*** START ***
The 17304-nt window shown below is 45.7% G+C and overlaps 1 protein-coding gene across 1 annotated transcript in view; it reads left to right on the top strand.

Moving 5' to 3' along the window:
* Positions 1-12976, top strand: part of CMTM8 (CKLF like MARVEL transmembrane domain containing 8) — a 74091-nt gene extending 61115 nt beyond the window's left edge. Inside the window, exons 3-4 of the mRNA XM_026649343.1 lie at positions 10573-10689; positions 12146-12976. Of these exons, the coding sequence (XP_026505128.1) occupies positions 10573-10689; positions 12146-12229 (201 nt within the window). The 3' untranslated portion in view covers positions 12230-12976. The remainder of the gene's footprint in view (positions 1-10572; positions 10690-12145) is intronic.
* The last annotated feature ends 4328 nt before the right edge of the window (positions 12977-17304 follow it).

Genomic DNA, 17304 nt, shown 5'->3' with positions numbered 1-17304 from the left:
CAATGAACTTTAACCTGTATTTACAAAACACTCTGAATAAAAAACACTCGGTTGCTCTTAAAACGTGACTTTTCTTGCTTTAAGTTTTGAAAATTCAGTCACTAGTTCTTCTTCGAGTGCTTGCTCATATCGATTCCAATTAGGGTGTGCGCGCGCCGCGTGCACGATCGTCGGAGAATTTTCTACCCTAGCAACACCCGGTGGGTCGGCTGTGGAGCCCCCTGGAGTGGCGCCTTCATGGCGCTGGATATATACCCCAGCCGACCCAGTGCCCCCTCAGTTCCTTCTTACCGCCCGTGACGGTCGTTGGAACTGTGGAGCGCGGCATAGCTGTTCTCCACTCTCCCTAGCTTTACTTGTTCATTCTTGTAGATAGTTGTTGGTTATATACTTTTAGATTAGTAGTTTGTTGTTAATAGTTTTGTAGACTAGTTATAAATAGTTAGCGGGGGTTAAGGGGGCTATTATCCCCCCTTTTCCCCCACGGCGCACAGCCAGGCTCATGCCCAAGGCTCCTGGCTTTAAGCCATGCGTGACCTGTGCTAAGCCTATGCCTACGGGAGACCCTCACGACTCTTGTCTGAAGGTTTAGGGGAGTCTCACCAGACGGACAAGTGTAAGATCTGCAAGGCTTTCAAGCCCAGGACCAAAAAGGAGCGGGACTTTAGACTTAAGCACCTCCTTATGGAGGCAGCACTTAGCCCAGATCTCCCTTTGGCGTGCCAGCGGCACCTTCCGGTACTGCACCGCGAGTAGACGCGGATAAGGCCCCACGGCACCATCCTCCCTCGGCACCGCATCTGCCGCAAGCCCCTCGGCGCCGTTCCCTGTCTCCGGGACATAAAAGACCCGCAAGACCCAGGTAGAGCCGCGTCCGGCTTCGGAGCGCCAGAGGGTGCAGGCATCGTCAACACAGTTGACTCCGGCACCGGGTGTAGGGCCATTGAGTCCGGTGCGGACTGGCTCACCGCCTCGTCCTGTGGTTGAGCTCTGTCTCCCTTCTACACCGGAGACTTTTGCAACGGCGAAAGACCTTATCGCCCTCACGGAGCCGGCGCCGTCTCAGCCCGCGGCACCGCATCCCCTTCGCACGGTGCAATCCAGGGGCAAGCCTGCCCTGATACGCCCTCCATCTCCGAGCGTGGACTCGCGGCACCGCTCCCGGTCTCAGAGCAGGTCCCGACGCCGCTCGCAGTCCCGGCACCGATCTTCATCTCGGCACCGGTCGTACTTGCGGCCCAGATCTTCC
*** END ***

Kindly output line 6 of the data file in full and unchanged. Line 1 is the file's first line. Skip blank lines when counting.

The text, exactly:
CAATGAACTTTAACCTGTATTTACAAAACACTCTGAATAAAAAACACTCGGTTGCTCTTAAAACGTGACTTTTCTTGCTTTAAGTTTTGAAAATTCAGTCACTAGTTCTTCTTCGAGTGCTTGCTCATATCGATTCCAATTAGGGTGTGCGCGCGCCGCGTGCACGATCGTCGGAGAATTTTCTACCCTAGCAACACCCGGTGGGTCGGCTGTGGAGCCCCCTGGAGTGGCGCCTTCATGGCGCTGGATATATACCCCAGCCGACCCAGTGCCCCCTCAGTTCCTTCTTACCGCCCGTGACGGTCGTTGGAACTGTGGAGCGCGGCATAGCTGTTCTCCACTCTCCCTAGCTTTACTTGTTCATTCTTGTAGATAGTTGTTGGTTATATACTTTTAGATTAGTAGTTTGTTGTTAATAGTTTTGTAGACTAGTTATAAATAGTTAGCGGGGGTTAAGGGGGCTATTATCCCCCCTTTTCCCCCACGGCGCACAGCCAGGCTCATGCCCAAGGCTCCTGGCTTTAAGCCATGCGTGACCTGTGCTAAGCCTATGCCTACGGGAGACCCTCACGACTCTTGTCTGAAGGTTTAGGGGAGTCTCACCAGACGGACAAGTGTAAGATCTGCAAGGCTTTCAAGCCCAGGACCAAAAAGGAGCGGGACTTTAGACTTAAGCACCTCCTTATGGAGGCAGCACTTAGCCCAGATCTCCCTTTGGCGTGCCAGCGGCACCTTCCGGTACTGCACCGCGAGTAGACGCGGATAAGGCCCCACGGCACCATCCTCCCTCGGCACCGCATCTGCCGCAAGCCCCTCGGCGCCGTTCCCTGTCTCCGGGACATAAAAGACCCGCAAGACCCAGGTAGAGCCGCGTCCGGCTTCGGAGCGCCAGAGGGTGCAGGCATCGTCAACACAGTTGACTCCGGCACCGGGTGTAGGGCCATTGAGTCCGGTGCGGACTGGCTCACCGCCTCGTCCTGTGGTTGAGCTCTGTCTCCCTTCTACACCGGAGACTTTTGCAACGGCGAAAGACCTTATCGCCCTCACGGAGCCGGCGCCGTCTCAGCCCGCGGCACCGCATCCCCTTCGCACGGTGCAATCCAGGGGCAAGCCTGCCCTGATACGCCCTCCATCTCCGAGCGTGGACTCGCGGCACCGCTCCCGGTCTCAGAGCAGGTCCCGACGCCGCTCGCAGTCCCGGCACCGATCTTCATCTCGGCACCGGTCGTACTTGCGGCCCAGATCTTCC